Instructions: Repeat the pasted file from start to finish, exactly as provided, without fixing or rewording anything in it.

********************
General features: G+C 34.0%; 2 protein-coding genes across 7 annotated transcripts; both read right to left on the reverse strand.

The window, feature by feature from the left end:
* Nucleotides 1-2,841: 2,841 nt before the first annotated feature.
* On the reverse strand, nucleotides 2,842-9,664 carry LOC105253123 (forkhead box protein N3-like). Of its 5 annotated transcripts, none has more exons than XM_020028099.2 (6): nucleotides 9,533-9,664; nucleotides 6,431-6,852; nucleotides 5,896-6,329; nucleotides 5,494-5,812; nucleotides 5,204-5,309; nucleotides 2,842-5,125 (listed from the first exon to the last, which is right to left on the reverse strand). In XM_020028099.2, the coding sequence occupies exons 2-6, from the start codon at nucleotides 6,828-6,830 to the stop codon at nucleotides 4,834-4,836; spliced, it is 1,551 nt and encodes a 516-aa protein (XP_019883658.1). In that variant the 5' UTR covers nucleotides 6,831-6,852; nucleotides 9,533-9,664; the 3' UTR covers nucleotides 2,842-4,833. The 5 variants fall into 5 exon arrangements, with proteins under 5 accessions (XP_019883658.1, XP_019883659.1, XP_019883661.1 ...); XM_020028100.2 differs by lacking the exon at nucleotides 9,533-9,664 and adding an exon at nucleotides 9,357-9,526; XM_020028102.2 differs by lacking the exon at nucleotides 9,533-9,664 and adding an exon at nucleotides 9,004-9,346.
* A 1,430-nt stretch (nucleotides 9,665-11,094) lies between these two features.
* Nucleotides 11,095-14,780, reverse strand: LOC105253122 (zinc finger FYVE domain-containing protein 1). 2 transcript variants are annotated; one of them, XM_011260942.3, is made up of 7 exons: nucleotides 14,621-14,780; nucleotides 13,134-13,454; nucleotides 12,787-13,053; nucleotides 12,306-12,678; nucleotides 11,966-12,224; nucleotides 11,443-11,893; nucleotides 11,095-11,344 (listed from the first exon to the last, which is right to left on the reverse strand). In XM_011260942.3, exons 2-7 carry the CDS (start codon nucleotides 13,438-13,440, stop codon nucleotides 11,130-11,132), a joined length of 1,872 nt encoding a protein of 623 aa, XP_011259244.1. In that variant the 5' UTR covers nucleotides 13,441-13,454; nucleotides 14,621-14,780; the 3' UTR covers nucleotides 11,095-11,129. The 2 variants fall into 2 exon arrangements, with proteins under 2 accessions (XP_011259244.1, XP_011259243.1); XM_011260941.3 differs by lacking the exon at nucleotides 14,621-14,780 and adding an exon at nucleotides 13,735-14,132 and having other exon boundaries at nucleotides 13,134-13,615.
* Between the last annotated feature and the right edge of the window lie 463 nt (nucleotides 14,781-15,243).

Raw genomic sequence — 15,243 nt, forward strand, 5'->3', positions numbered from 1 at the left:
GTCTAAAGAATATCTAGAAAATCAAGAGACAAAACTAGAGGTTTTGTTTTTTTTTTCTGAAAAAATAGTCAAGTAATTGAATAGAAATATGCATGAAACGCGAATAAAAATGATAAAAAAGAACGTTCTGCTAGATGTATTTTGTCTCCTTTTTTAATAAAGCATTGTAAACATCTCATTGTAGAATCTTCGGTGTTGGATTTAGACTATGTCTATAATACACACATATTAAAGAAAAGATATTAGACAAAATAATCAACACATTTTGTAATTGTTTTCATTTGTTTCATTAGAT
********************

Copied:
General features: G+C 34.0%; 2 protein-coding genes across 7 annotated transcripts; both read right to left on the reverse strand.

The window, feature by feature from the left end:
* Nucleotides 1-2,841: 2,841 nt before the first annotated feature.
* On the reverse strand, nucleotides 2,842-9,664 carry LOC105253123 (forkhead box protein N3-like). Of its 5 annotated transcripts, none has more exons than XM_020028099.2 (6): nucleotides 9,533-9,664; nucleotides 6,431-6,852; nucleotides 5,896-6,329; nucleotides 5,494-5,812; nucleotides 5,204-5,309; nucleotides 2,842-5,125 (listed from the first exon to the last, which is right to left on the reverse strand). In XM_020028099.2, the coding sequence occupies exons 2-6, from the start codon at nucleotides 6,828-6,830 to the stop codon at nucleotides 4,834-4,836; spliced, it is 1,551 nt and encodes a 516-aa protein (XP_019883658.1). In that variant the 5' UTR covers nucleotides 6,831-6,852; nucleotides 9,533-9,664; the 3' UTR covers nucleotides 2,842-4,833. The 5 variants fall into 5 exon arrangements, with proteins under 5 accessions (XP_019883658.1, XP_019883659.1, XP_019883661.1 ...); XM_020028100.2 differs by lacking the exon at nucleotides 9,533-9,664 and adding an exon at nucleotides 9,357-9,526; XM_020028102.2 differs by lacking the exon at nucleotides 9,533-9,664 and adding an exon at nucleotides 9,004-9,346.
* A 1,430-nt stretch (nucleotides 9,665-11,094) lies between these two features.
* Nucleotides 11,095-14,780, reverse strand: LOC105253122 (zinc finger FYVE domain-containing protein 1). 2 transcript variants are annotated; one of them, XM_011260942.3, is made up of 7 exons: nucleotides 14,621-14,780; nucleotides 13,134-13,454; nucleotides 12,787-13,053; nucleotides 12,306-12,678; nucleotides 11,966-12,224; nucleotides 11,443-11,893; nucleotides 11,095-11,344 (listed from the first exon to the last, which is right to left on the reverse strand). In XM_011260942.3, exons 2-7 carry the CDS (start codon nucleotides 13,438-13,440, stop codon nucleotides 11,130-11,132), a joined length of 1,872 nt encoding a protein of 623 aa, XP_011259244.1. In that variant the 5' UTR covers nucleotides 13,441-13,454; nucleotides 14,621-14,780; the 3' UTR covers nucleotides 11,095-11,129. The 2 variants fall into 2 exon arrangements, with proteins under 2 accessions (XP_011259244.1, XP_011259243.1); XM_011260941.3 differs by lacking the exon at nucleotides 14,621-14,780 and adding an exon at nucleotides 13,735-14,132 and having other exon boundaries at nucleotides 13,134-13,615.
* Between the last annotated feature and the right edge of the window lie 463 nt (nucleotides 14,781-15,243).

Raw genomic sequence — 15,243 nt, forward strand, 5'->3', positions numbered from 1 at the left:
GTCTAAAGAATATCTAGAAAATCAAGAGACAAAACTAGAGGTTTTGTTTTTTTTTTCTGAAAAAATAGTCAAGTAATTGAATAGAAATATGCATGAAACGCGAATAAAAATGATAAAAAAGAACGTTCTGCTAGATGTATTTTGTCTCCTTTTTTAATAAAGCATTGTAAACATCTCATTGTAGAATCTTCGGTGTTGGATTTAGACTATGTCTATAATACACACATATTAAAGAAAAGATATTAGACAAAATAATCAACACATTTTGTAATTGTTTTCATTTGTTTCATTAGAT